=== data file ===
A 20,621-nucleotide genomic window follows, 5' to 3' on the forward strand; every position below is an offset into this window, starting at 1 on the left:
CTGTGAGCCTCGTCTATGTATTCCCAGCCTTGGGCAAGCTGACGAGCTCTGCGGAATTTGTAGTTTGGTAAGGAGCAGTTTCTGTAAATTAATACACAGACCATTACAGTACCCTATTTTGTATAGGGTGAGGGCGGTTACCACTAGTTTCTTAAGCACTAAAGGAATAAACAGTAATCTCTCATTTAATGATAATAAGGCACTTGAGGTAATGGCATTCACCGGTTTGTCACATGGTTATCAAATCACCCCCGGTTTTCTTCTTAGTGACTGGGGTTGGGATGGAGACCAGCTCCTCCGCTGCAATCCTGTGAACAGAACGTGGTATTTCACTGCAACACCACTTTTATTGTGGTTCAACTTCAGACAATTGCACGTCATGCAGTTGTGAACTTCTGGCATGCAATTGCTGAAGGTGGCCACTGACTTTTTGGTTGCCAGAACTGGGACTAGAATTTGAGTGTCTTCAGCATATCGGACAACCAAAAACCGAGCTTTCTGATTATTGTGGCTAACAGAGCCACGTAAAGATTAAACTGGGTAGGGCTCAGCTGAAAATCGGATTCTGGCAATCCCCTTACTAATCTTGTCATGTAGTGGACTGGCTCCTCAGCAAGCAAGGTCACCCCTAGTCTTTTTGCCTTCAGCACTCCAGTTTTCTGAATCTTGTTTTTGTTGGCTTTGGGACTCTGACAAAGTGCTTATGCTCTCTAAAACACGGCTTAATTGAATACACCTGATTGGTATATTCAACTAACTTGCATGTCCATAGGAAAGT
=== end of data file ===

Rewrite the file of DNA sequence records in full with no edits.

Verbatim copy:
A 20,621-nucleotide genomic window follows, 5' to 3' on the forward strand; every position below is an offset into this window, starting at 1 on the left:
CTGTGAGCCTCGTCTATGTATTCCCAGCCTTGGGCAAGCTGACGAGCTCTGCGGAATTTGTAGTTTGGTAAGGAGCAGTTTCTGTAAATTAATACACAGACCATTACAGTACCCTATTTTGTATAGGGTGAGGGCGGTTACCACTAGTTTCTTAAGCACTAAAGGAATAAACAGTAATCTCTCATTTAATGATAATAAGGCACTTGAGGTAATGGCATTCACCGGTTTGTCACATGGTTATCAAATCACCCCCGGTTTTCTTCTTAGTGACTGGGGTTGGGATGGAGACCAGCTCCTCCGCTGCAATCCTGTGAACAGAACGTGGTATTTCACTGCAACACCACTTTTATTGTGGTTCAACTTCAGACAATTGCACGTCATGCAGTTGTGAACTTCTGGCATGCAATTGCTGAAGGTGGCCACTGACTTTTTGGTTGCCAGAACTGGGACTAGAATTTGAGTGTCTTCAGCATATCGGACAACCAAAAACCGAGCTTTCTGATTATTGTGGCTAACAGAGCCACGTAAAGATTAAACTGGGTAGGGCTCAGCTGAAAATCGGATTCTGGCAATCCCCTTACTAATCTTGTCATGTAGTGGACTGGCTCCTCAGCAAGCAAGGTCACCCCTAGTCTTTTTGCCTTCAGCACTCCAGTTTTCTGAATCTTGTTTTTGTTGGCTTTGGGACTCTGACAAAGTGCTTATGCTCTCTAAAACACGGCTTAATTGAATACACCTGATTGGTATATTCAACTAACTTGCATGTCCATAGGAAAGT